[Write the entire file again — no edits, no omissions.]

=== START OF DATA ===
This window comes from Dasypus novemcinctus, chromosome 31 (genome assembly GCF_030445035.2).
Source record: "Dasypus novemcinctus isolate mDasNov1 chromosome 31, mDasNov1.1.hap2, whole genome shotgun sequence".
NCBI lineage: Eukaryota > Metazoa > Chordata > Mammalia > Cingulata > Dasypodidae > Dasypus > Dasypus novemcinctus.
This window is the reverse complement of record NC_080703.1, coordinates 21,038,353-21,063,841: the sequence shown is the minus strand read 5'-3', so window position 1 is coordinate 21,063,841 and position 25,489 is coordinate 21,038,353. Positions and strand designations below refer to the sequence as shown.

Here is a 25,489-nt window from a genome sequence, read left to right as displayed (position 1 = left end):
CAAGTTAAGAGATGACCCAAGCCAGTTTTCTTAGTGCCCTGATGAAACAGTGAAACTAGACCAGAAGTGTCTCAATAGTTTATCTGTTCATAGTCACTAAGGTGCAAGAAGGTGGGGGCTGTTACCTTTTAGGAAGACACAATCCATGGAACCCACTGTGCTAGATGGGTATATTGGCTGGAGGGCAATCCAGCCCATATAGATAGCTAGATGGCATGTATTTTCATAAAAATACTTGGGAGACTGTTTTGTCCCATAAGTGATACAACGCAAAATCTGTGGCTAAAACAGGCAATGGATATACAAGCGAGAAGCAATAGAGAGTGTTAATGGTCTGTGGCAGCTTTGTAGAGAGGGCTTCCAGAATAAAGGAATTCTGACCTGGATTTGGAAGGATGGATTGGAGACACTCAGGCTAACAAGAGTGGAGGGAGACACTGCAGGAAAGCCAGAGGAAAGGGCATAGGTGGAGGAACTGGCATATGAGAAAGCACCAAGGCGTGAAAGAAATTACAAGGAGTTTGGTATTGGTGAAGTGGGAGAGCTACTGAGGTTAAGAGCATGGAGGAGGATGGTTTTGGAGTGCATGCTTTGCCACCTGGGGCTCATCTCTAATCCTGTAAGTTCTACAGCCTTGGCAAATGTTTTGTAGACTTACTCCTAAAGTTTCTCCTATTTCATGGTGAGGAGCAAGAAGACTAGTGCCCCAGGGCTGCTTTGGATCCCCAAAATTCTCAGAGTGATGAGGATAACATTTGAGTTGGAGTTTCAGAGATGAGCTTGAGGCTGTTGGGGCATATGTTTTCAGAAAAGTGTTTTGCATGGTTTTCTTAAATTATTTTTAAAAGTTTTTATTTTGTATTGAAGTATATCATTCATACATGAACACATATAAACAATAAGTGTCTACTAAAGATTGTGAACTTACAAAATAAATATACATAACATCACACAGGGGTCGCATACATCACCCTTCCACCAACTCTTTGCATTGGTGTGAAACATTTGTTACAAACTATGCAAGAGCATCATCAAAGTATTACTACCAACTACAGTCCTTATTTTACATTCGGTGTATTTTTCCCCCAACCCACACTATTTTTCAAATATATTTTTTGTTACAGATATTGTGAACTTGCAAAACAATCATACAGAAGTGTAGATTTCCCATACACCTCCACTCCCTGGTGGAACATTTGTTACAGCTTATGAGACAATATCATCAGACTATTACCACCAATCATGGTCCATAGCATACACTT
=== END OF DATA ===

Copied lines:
This window comes from Dasypus novemcinctus, chromosome 31 (genome assembly GCF_030445035.2).
Source record: "Dasypus novemcinctus isolate mDasNov1 chromosome 31, mDasNov1.1.hap2, whole genome shotgun sequence".
NCBI lineage: Eukaryota > Metazoa > Chordata > Mammalia > Cingulata > Dasypodidae > Dasypus > Dasypus novemcinctus.
This window is the reverse complement of record NC_080703.1, coordinates 21,038,353-21,063,841: the sequence shown is the minus strand read 5'-3', so window position 1 is coordinate 21,063,841 and position 25,489 is coordinate 21,038,353. Positions and strand designations below refer to the sequence as shown.

Here is a 25,489-nt window from a genome sequence, read left to right as displayed (position 1 = left end):
CAAGTTAAGAGATGACCCAAGCCAGTTTTCTTAGTGCCCTGATGAAACAGTGAAACTAGACCAGAAGTGTCTCAATAGTTTATCTGTTCATAGTCACTAAGGTGCAAGAAGGTGGGGGCTGTTACCTTTTAGGAAGACACAATCCATGGAACCCACTGTGCTAGATGGGTATATTGGCTGGAGGGCAATCCAGCCCATATAGATAGCTAGATGGCATGTATTTTCATAAAAATACTTGGGAGACTGTTTTGTCCCATAAGTGATACAACGCAAAATCTGTGGCTAAAACAGGCAATGGATATACAAGCGAGAAGCAATAGAGAGTGTTAATGGTCTGTGGCAGCTTTGTAGAGAGGGCTTCCAGAATAAAGGAATTCTGACCTGGATTTGGAAGGATGGATTGGAGACACTCAGGCTAACAAGAGTGGAGGGAGACACTGCAGGAAAGCCAGAGGAAAGGGCATAGGTGGAGGAACTGGCATATGAGAAAGCACCAAGGCGTGAAAGAAATTACAAGGAGTTTGGTATTGGTGAAGTGGGAGAGCTACTGAGGTTAAGAGCATGGAGGAGGATGGTTTTGGAGTGCATGCTTTGCCACCTGGGGCTCATCTCTAATCCTGTAAGTTCTACAGCCTTGGCAAATGTTTTGTAGACTTACTCCTAAAGTTTCTCCTATTTCATGGTGAGGAGCAAGAAGACTAGTGCCCCAGGGCTGCTTTGGATCCCCAAAATTCTCAGAGTGATGAGGATAACATTTGAGTTGGAGTTTCAGAGATGAGCTTGAGGCTGTTGGGGCATATGTTTTCAGAAAAGTGTTTTGCATGGTTTTCTTAAATTATTTTTAAAAGTTTTTATTTTGTATTGAAGTATATCATTCATACATGAACACATATAAACAATAAGTGTCTACTAAAGATTGTGAACTTACAAAATAAATATACATAACATCACACAGGGGTCGCATACATCACCCTTCCACCAACTCTTTGCATTGGTGTGAAACATTTGTTACAAACTATGCAAGAGCATCATCAAAGTATTACTACCAACTACAGTCCTTATTTTACATTCGGTGTATTTTTCCCCCAACCCACACTATTTTTCAAATATATTTTTTGTTACAGATATTGTGAACTTGCAAAACAATCATACAGAAGTGTAGATTTCCCATACACCTCCACTCCCTGGTGGAACATTTGTTACAGCTTATGAGACAATATCATCAGACTATTACCACCAATCATGGTCCATAGCATACACTT